Accessible Documents – Reduce Dependency on Tables

Tables are difficult for those with visual issues. Sometimes long and/or complex tables are difficult to navigate for those who have no visual difficulties. If a table must be used, choose the simplest table structure possible and use row and/or column headings.

Reduce Dependency on Tables - picture shows variety of metal, wood and composite table designsTable image from

Sometimes a list serves your information better than a table. If so, use a list instead. However, sometimes tables provide the necessary structure for your data. If so, definitely use a table.

Some tables are simple, others are complex – use the simplest structure possible. Only use tables for tabular data. Do not use them for page/visual layout. Avoid using split or merged cells because screen readers are not able to read them properly. Also, don’t use blank rows or columns for spacing – adjust your line spacing instead.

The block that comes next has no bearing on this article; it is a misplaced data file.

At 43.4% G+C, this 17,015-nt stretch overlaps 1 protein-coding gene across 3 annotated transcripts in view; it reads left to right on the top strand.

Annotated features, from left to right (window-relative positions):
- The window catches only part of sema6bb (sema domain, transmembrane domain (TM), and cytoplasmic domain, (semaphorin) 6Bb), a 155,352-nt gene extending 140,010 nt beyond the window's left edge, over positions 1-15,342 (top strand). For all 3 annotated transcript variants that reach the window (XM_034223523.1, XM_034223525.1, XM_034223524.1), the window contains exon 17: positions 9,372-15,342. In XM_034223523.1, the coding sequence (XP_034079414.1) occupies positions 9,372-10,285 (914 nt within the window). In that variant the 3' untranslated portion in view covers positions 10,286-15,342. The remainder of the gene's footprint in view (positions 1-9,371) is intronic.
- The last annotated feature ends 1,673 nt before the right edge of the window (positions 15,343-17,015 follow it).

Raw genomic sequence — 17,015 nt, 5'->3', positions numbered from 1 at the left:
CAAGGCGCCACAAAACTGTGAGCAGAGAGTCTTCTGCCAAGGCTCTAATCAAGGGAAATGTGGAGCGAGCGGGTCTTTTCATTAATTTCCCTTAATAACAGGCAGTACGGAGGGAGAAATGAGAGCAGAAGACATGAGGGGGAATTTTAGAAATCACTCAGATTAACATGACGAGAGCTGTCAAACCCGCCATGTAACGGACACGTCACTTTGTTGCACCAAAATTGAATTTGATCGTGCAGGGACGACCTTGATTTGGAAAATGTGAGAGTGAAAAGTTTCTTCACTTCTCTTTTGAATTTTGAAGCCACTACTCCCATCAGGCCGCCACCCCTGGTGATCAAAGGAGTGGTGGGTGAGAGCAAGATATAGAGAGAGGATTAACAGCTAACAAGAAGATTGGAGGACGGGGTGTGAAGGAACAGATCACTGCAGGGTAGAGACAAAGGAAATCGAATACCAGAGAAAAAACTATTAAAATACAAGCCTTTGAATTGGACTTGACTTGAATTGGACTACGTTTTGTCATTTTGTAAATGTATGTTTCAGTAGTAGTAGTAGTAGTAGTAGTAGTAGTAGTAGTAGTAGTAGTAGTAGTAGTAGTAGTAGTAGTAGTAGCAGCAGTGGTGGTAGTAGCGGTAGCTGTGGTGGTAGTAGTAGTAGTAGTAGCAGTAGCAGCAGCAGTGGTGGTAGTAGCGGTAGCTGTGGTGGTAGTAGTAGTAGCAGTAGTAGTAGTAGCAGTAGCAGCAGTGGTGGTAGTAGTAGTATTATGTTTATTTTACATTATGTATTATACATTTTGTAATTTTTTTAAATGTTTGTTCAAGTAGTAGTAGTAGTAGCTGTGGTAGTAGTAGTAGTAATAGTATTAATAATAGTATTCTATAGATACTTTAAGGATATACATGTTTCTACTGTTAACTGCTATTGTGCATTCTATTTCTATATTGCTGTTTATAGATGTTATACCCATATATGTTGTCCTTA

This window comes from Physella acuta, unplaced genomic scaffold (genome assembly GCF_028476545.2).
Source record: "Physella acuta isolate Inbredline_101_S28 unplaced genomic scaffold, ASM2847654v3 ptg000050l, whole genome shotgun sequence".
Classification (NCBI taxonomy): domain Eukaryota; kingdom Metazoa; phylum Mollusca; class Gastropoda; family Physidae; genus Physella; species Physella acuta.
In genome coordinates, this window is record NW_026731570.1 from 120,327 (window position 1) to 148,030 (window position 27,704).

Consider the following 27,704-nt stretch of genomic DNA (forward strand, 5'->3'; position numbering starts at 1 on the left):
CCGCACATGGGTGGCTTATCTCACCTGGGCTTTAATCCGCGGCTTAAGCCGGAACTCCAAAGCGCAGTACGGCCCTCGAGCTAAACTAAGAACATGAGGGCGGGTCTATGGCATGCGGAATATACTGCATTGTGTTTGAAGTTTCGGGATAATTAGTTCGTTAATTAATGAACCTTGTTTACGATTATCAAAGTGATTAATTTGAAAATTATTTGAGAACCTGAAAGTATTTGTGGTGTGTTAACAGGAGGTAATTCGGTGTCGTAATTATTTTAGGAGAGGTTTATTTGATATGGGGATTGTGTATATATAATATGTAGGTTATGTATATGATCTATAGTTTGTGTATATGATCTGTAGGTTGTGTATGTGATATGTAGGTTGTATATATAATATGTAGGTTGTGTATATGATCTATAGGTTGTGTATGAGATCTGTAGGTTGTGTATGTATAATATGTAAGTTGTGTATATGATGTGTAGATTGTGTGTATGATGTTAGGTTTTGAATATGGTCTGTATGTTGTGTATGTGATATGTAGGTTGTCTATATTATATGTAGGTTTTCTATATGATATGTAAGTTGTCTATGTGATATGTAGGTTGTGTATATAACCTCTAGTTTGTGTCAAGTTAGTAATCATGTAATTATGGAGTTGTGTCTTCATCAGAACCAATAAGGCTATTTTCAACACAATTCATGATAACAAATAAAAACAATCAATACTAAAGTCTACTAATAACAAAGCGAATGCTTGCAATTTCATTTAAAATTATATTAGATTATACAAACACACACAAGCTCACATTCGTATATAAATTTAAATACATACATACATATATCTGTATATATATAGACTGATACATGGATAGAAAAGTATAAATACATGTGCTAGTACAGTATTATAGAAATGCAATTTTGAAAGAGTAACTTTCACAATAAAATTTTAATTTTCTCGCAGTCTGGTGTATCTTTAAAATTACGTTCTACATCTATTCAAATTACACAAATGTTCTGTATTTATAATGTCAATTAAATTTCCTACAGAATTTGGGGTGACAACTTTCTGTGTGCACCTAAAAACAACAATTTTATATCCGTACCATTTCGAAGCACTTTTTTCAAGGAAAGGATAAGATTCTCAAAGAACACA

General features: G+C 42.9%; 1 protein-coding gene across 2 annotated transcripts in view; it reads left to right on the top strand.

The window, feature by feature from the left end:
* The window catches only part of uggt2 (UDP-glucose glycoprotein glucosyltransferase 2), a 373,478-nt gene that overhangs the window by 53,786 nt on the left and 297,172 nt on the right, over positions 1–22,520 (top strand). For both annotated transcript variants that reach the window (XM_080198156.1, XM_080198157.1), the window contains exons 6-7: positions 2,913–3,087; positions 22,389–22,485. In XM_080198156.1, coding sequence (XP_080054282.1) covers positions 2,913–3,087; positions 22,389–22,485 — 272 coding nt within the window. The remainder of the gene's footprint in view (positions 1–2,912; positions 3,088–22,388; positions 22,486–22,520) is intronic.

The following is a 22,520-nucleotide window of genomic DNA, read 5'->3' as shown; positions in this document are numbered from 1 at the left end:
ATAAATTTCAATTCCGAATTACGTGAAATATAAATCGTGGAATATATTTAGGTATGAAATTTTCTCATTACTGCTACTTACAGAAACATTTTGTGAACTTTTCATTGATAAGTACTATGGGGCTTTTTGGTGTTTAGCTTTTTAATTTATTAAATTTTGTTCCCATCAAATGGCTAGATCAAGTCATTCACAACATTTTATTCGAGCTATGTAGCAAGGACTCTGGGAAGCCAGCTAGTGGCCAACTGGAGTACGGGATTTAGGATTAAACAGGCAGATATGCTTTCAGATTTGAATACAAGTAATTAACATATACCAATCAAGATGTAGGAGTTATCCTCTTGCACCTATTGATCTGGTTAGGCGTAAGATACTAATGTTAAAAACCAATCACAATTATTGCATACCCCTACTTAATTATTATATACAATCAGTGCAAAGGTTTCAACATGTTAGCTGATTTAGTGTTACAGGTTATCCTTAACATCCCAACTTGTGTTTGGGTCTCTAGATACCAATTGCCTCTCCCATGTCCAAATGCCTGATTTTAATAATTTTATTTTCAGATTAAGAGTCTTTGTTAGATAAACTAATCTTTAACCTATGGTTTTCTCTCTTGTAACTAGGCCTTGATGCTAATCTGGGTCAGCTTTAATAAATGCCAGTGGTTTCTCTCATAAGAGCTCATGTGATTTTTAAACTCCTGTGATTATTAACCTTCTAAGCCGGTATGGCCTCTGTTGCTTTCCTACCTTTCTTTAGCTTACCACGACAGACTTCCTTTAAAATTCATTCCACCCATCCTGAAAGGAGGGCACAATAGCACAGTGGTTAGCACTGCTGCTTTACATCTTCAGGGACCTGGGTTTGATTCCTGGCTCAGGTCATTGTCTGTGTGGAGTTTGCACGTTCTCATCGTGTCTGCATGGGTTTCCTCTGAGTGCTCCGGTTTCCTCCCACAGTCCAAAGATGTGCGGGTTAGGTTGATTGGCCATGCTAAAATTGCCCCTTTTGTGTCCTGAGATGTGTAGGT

Screen readers read tables left to right and top to bottom. So, a screen reader user will hear the data across your first row, then your second row, then your third row, etc.

We’ll talk more about using Lists and Tables over the next two weeks!



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